octopus that they run throughout your place to hookup to all the
fixtures. I also wonder how they can ensure they coat all of the
existing pipe, but it sure is an enticing process after you seen the
result of a re-pipe on a two story place. My neighbor's repipe cost 4k
(not including the drywall repair, and leaving out the outside faucet
on the back of his unit that he's willing to leave dry). I found out
that 1.7k was sales commission. I think the reline cost is directly
related to the number of fixtures involved - at least that's the look
from one website that asks for all that info for a price estimate.

  #7  
Old April 3rd 05, 12:46 AM
John/Charleston
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Default

On 2 Apr 2005 13:06:03 -0800, "BobK207" wrote:

The relining is for potable water as well, my son's neighbor had it
done.

In either htis newsgroup or res.constr someone mentioned a cost of ~9k
for a reline.

Relining is a new concept to me but I'm not so sure I'd trust the
water coming thru freshly epoxy-walled pipes. Then again, I'm not
sure I trust Pex either...

If I ever get my ass in gear I'm going to do a PEX repipe (attic &
crawlspace) on my 1 story ranch.

Bought the hand expander on eBAY.


I have to ask...I bought my pex crimpers on Ebay but what is a "hand
expander"?
cheers
Bob


  #8  
Old April 3rd 05, 07:20 AM
Joshua Putnam
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No personal experience with it, but I spoke with a contractor's rep for
half an hour or so at a condo association trade fair last year, got a
reasonably good idea how it works. It looks like it should be quite
reliable.

They basically sandblast the interior of all your pipes down to bare
metal for good ahesion, and use compressed air to blow the coating
through the pipes.

They said it wasn't usually cost-effective on single-family residences,
unless there was a lot of pipe in slab that would have to be replaced.
Makes a lot more sense on multi-family because of the speed and minimal
disruption.

It works on copper or galvanized, down to 1/2" nominal.

--
is Joshua Putnam
http://www.phred.org/~josh/
Updated Bicycle Touring Books List:
http://www.phred.org/~josh/bike/tourbooks.html
  #9  
Old April 3rd 05, 01:40 PM
[email protected]
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Thanks for the detailed reply. In "googling around" I ran across a
duraflo reseller that seems to be going after the single family market:

"I don't think you should repipe at all. My company does pipe
restoration. We will take your existing system, dry it clean all the
encrustation out then clean it.We then coat the pipe with NSF,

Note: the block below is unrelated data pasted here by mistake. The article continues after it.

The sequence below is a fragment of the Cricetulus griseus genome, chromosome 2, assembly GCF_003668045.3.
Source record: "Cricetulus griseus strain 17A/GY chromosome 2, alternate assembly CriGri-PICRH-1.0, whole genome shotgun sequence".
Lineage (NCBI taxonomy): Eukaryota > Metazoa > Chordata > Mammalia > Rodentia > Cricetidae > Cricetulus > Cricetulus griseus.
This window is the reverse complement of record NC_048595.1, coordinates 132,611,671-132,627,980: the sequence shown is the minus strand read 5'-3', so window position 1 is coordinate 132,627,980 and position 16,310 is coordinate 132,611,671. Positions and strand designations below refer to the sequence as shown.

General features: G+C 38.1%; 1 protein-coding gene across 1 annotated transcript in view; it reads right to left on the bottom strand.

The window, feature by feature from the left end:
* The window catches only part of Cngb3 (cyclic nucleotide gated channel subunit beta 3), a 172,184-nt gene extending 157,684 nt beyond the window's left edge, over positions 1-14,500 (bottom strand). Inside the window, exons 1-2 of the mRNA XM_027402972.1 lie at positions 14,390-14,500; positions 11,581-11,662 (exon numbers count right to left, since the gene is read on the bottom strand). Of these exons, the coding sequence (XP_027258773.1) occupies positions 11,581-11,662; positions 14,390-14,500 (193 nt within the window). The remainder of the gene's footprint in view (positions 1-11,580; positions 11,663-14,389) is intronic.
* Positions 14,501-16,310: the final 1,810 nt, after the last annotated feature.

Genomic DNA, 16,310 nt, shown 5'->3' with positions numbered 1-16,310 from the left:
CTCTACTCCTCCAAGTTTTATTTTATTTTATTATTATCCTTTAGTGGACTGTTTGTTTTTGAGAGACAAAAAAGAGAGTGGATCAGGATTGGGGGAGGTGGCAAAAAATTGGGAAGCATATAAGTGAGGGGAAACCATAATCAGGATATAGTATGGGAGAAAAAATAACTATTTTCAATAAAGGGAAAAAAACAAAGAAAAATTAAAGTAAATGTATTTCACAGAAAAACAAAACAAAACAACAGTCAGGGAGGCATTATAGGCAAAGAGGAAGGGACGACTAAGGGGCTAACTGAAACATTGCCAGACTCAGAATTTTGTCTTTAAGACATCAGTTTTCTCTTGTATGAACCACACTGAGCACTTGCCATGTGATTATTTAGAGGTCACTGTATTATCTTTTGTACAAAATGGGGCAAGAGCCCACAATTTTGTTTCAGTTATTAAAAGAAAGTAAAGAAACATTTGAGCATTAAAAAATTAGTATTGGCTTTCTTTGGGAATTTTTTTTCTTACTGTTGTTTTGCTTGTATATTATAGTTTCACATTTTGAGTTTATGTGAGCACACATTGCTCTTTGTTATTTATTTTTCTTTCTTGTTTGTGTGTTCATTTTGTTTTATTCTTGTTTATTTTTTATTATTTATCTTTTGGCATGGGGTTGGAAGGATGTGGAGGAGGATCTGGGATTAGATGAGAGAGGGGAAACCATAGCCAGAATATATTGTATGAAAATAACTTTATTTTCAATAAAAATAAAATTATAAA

IAPMO,AND UPC approved EPOXY. There is no demo of walls and or
ceilings. THat means your home will not be torn apart for the repipe.
We can generally complete a typical 2-3 bath house in two days. To get
more information go to our web site www.aceduraflo.com"

I wouldn't think there would be a big cost of scale problem with the
re-lining process, unless the epoxy is expensive to mix for just a
single unit.

My reading of PEX is mixed; positive article at

http://tinyurl.com/5xvwb

Horror story at:

http://www.nachi.org/bbsystem/viewtopic.php?t=9106

The latter points to the need of plumber experience with the product in
your area, and plumber competence.


But another concern I have with the pipe-reline is that Tampa is a
major lightening area. Houses get hit, and it's rumored to be one
accelerator of copper failure. Wonder if the epoxy would separate from
the copper with a lightening strike. Don't laugh, I've taken a direct
hit once, and who knows how many voltage raising nearby strikes.

Although I'm a confirmed DIY'er, this is one area I'd rather pay for a
professional job and get a long term warranty (if I could find that in
Tampa).

  #10  
Old April 3rd 05, 04:00 PM
Bob Pietrangelo
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here is their website, I haven't looked at it yet but saw it in a trade rag
this morning

www.fixmypipes.com

Company name is Ace DuraFlo

They are in placentia, ca 1-877-775-0220

--
Bob Pietrangelo


www.comfort-solution.biz
On Time or Your Service Call is FREE
Preventive Maintenance Specialist




"BobK207" wrote in message
oups.com...
The relining is for potable water as well, my son's neighbor had it
done.

In either htis newsgroup or res.constr someone mentioned a cost of ~9k
for a reline.

If I ever get my ass in gear I'm going to do a PEX repipe (attic &
crawlspace) on my 1 story ranch.

Bought the hand expander on eBAY.

cheers
Bob